Innovations in autonomous vehicular systems, Smart Cities and intelligent IoT devices — all are examples of edge computing, to different degrees. What is edge computing, though? The concept behind edge computing is to bring the compute power near the source of data.
The need to provide a faster response for real-time data processing has increased over the past decade. From autonomous vehicles to security to AI deployments, modern edge computing promises an instant feedback system by reducing the round-trip processing time for data to as low as milliseconds.
The cost of moving data
In conventional data processing approaches like cloud computing, the data is transferred to the cloud via the internet, or in some cases via a wide area network. Generally speaking, this approach works well for many applications but has a cost in terms of bandwidth needs. In some cases, the cost comes with moving data out of the cloud (known as egress charges); in other cases, the cost is in terms of the time that it takes to move data into the cloud. Processing data at the edge can offer an efficient system that results in lower latency while avoiding costs for bandwidth and data storage.
For many types of AI deployments, for example, businesses have realized the limitations of centralized cloud infrastructure, convincing them to shift to edge processing that lets them less worry about bandwidth and latency constraints. Networking technologies such as 5G in tandem with edge computing could enable many AI deployments in remote locations.
One of the key benefits of edge computing for AI is lower latency. AI-based applications rely on high accuracy models, and a quicker data feedback loop can be used to improve the AI model accuracy. After using data, it can be discarded rather than stored, resulting in another cost-saving benefit.
This highlights another benefit of edge computing: data sovereignty. As data collected at the source is locally processed, this allows organizations to keep the data well protected within a defined geographic location as well as a specific, localized ecosystem.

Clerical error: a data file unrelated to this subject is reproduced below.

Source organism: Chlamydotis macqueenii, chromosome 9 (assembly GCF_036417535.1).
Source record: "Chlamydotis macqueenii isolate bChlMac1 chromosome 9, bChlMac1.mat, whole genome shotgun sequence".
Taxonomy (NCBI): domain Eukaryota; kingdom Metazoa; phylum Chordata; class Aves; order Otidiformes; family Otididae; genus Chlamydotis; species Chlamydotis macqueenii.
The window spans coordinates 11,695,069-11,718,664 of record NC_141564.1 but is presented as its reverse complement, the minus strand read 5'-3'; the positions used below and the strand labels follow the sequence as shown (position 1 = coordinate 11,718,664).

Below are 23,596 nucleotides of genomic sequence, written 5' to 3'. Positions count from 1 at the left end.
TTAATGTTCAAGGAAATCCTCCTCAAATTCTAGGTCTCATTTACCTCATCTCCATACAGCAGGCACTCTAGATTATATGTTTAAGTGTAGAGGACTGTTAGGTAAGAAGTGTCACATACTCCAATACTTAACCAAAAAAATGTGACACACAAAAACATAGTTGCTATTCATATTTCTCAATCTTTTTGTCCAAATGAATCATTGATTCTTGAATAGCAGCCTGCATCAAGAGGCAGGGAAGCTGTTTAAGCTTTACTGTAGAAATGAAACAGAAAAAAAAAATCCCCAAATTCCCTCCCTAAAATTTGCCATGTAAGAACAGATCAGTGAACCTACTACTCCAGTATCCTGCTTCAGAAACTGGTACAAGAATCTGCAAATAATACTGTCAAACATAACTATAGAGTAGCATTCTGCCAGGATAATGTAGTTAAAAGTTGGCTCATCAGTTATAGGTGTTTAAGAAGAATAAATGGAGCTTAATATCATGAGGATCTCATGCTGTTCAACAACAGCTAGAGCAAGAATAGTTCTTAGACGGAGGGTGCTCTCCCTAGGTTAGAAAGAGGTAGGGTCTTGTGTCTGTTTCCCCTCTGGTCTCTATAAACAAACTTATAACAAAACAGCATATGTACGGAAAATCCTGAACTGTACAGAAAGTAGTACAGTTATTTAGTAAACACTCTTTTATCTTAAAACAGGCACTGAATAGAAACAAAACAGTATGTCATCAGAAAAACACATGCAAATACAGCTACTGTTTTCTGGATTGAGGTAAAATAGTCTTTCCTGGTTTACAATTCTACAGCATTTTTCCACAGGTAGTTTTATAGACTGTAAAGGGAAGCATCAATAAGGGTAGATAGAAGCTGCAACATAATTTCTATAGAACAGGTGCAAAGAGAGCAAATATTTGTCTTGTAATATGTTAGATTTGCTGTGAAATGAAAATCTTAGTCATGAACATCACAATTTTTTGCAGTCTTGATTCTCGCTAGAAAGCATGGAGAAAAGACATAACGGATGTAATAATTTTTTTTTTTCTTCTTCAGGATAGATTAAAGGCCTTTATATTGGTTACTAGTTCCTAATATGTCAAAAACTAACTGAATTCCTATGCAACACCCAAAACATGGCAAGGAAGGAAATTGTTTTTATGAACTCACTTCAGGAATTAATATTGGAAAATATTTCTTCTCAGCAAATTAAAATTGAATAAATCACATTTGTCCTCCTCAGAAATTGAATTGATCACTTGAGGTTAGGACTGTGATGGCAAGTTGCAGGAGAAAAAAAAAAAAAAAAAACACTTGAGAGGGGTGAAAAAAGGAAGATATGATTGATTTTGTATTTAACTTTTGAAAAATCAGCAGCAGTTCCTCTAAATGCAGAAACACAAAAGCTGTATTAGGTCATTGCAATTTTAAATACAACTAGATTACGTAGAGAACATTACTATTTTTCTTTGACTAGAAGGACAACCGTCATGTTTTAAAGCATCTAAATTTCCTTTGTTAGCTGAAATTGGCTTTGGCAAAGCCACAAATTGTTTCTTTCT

Visualizing which edge to use
According to LF Edge, a group within the Linux Foundation working to define standards and technologies, edge computing is defined as “Distributed cloud computing, comprising multiple application components interconnected by a network.” The cloud edge and device edge allow the conceptualization of multiple steps.
[Image Credit: LF Edge]
The two main edge categories are the Service Provider Edge and the User Edge. Before moving towards the first main edge tier (the Service Provider Edge, or SP Edge), let us understand the centralized data center. These are facilities that house cloud-based computing services, offering economies of scale and flexibility that are not possible on devices.
The SP Edge takes the same idea and, at a smaller scale, provides services over the global fixed networking infrastructure, often consumed as a service. The SP Edge is more distributed than a centralized data center. Most of this is leveraged from fixed and private networks developed by the Communications Service Providers (CSPs), many of whom are deploying both edge services and 5G services.
The second top-level edge tier is the User Edge which is another step away from the centralized data center. Compared to the SP Edge, the user edge represents a highly diverse combination of resources. “The closer that edge compute resources get to the physical world, the more constrained and specialized they become,” the LF Edge Foundation explains. While devices at this edge have less compute and storage capacity than the centralized cloud, there are more of them, and developers can take advantage of the security, privacy that local computing at the User Edge brings to the table.
As the data has grown with complex applications coming to the market and the need for automation in every space of day-to-day life, edge computing has several advantages over current cloud service architectures, and these advantages will enable rapid market growth. According to market research provided by IDC in 2022, “Worldwide spending on edge computing is expected to be $176 billion in 2022, an increase of 14.8% over 2021.”
The firm said that “Enterprise and service provider spending on hardware, software, and services for edge solutions is forecast to sustain this pace of growth through 2025 when spending will reach nearly $274 billion.”
5G | cloud computing | data center | edge computing | latency | LF Edge